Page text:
S and I have just gotten around to watching Season 4 of Game of Thrones. I suppose we could have gotten HBO and watched it when it came out. Or we could have watched it without paying (if ahem you know what I mean), as so many people do. But we are fuddy and middle-aged and cheap, so we waited until we could get the DVDs from the library.
It’s great, obviously, and we’ve enjoyed watching it. But half the fun is always watching the bonus features and (especially) the commentaries. It’s all very interesting, but of course the best commentary every season is the one by “the kids”—Maisie Williams (Arya) and Sophie Turner (Sansa). They are so clearly having ridiculous amounts of fun doing it. You can’t help but be carried along and start laughing with them.
It raises the question, however, of how much background information about a story a viewer/reader needs or wants. If you know too much beforehand, of course, you can spoil yourself. I think, for example, of when members of our writers’ group read their works in progress. Some people like to give a long explanation of what leads up to the scene, and who the characters are, and where the story is going, and so on. And it’s not like we tell anyone to stop; if they want to do it that way, they can do it that way. But if anyone asks whether they ought to give background, I think the consensus in the group is that people should just read the passage and let it stand on its own merits. If further explanation is required, then the other group members can always ask for it.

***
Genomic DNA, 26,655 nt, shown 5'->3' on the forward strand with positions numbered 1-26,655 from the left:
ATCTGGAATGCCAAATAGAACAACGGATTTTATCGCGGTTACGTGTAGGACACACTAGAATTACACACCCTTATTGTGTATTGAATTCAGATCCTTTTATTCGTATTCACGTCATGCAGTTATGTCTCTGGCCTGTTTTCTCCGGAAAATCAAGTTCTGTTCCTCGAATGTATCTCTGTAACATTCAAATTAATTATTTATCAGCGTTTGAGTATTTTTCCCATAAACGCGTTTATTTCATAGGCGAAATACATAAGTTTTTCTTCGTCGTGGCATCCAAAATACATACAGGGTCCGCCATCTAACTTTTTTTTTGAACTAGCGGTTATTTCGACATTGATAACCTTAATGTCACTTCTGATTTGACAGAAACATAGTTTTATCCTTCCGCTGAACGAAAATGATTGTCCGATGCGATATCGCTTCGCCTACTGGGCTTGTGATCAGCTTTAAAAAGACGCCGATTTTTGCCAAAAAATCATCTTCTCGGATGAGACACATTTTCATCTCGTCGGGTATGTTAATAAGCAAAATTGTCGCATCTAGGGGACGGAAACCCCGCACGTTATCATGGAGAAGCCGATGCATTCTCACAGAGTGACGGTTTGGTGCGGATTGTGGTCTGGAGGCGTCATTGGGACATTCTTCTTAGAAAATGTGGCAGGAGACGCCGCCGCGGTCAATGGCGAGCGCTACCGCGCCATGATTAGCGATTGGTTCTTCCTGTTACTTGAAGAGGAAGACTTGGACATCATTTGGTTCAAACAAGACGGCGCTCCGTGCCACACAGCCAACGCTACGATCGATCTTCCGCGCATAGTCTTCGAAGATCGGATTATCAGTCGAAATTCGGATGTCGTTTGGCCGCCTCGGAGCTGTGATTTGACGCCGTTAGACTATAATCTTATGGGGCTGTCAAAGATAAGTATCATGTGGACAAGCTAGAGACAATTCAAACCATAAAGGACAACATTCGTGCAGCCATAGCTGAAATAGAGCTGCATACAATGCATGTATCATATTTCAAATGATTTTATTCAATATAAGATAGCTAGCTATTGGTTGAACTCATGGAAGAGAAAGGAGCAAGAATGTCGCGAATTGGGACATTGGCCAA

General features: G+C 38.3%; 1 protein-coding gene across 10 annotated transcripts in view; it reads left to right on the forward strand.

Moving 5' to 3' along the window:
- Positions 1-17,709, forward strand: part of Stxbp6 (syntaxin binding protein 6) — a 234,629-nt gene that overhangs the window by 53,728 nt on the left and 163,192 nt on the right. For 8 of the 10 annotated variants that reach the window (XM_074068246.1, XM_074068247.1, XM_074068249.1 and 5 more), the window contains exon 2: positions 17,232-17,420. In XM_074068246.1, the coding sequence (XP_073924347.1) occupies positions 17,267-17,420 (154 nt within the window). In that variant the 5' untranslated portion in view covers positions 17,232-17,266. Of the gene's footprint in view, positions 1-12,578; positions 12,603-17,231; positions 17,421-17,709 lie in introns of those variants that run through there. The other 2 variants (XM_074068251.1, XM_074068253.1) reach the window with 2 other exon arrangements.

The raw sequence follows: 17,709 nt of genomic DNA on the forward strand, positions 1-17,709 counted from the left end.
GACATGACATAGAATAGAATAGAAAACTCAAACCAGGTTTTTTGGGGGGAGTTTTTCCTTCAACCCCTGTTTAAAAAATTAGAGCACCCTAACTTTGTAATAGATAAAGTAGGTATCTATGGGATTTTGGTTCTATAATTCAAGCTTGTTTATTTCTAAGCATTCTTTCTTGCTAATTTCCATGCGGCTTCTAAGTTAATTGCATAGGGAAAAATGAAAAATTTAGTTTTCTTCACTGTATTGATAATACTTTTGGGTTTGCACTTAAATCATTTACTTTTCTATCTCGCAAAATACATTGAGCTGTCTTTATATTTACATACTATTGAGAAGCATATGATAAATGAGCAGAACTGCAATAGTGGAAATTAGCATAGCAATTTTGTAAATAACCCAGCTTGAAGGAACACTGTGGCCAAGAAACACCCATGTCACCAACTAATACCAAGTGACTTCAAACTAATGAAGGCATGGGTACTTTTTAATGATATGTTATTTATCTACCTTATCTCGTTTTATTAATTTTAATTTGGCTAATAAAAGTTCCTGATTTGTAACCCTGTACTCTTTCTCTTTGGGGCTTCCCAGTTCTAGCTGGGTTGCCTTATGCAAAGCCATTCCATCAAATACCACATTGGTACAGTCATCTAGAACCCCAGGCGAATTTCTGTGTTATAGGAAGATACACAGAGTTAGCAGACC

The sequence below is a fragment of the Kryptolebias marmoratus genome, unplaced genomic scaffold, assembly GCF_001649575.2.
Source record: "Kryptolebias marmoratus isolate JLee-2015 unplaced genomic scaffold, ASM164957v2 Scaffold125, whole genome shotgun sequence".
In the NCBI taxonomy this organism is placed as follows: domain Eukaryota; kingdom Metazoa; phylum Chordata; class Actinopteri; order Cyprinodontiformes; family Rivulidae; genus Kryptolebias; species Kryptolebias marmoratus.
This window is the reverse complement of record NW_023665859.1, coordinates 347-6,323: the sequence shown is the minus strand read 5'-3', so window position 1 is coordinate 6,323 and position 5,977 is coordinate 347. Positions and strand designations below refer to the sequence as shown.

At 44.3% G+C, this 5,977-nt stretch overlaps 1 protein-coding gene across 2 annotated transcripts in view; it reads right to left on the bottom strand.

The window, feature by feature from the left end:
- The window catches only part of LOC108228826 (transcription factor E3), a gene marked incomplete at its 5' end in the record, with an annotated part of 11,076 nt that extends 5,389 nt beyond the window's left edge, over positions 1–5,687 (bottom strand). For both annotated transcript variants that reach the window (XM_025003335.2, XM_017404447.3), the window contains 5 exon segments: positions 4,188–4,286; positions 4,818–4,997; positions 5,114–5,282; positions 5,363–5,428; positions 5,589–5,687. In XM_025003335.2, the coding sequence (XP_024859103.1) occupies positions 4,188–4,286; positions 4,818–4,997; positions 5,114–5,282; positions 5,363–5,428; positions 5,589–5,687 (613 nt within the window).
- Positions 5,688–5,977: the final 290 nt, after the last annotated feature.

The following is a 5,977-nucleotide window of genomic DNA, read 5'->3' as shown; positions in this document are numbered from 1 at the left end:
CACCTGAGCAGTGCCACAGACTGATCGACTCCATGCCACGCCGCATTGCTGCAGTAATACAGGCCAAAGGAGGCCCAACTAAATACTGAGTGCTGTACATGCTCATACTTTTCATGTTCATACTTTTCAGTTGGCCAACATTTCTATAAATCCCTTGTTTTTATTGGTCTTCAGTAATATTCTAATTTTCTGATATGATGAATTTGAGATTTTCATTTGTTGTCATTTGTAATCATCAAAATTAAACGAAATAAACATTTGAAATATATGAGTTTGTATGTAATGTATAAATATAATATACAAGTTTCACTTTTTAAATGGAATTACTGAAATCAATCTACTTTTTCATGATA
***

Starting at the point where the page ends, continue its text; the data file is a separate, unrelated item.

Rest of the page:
DVD commentaries are somewhat different, though, since you generally watch them after you’ve already seen the episode or movie in question at least once. As a fan, it’s always fun to hear stories of how things were filmed, and hear the actors tell stories about difficulties on the set. When I was a kid, my brother and I had the Art of Star Wars books, and it was fascinating to see how the stories and characters developed. (We only had the ones for the original three movies, of course, because, as mentioned, we are fuddy and middle-aged, but looking back now, that was probably okay.)
But I think the same rule applies—the story still has to stand on its own merits. If something requires a bit of authorial explanation in order to make sense, then the author did something wrong. If a scene doesn’t work, it can’t be fixed by the author or showrunner saying, “Well, you see, it all makes sense because of [something that wasn’t actually in the story].”
Even so, commentaries, even if they aren’t particularly well done, are at least something pleasant to have playing in the background while you write a blog. At their best, they can be genuine works of art in their own right. So I’ll leave you with the greatest commentary ever.
Addition: Something that struck me while listening to these commentaries is another TMI issue that goes along with the telling you something that wasn’t in the story problem. Of all the amazing characters in the Song of Ice and Fire universe, the one I’ve probably spent more time thinking about than any other is Lord Petyr Baelish, aka Littlefinger. One of the reasons he remains so fascinating after five books and four seasons is that he is still a cypher. With the seemingly million POVs in the books, the reader has been in nearly every important characters’ head except Littlefinger. No other character has such mysterious motivations, so when the actor who plays him so delightfully, Aidan Gillen, began talking about how Littlefinger feels, I was tempted to stick my fingers in my ears and start repeating “La, la, la. Can’t hear you.” I want to keep working on who this character is and what he wants, and I don’t even want the actor who plays him to tell me his interpretation.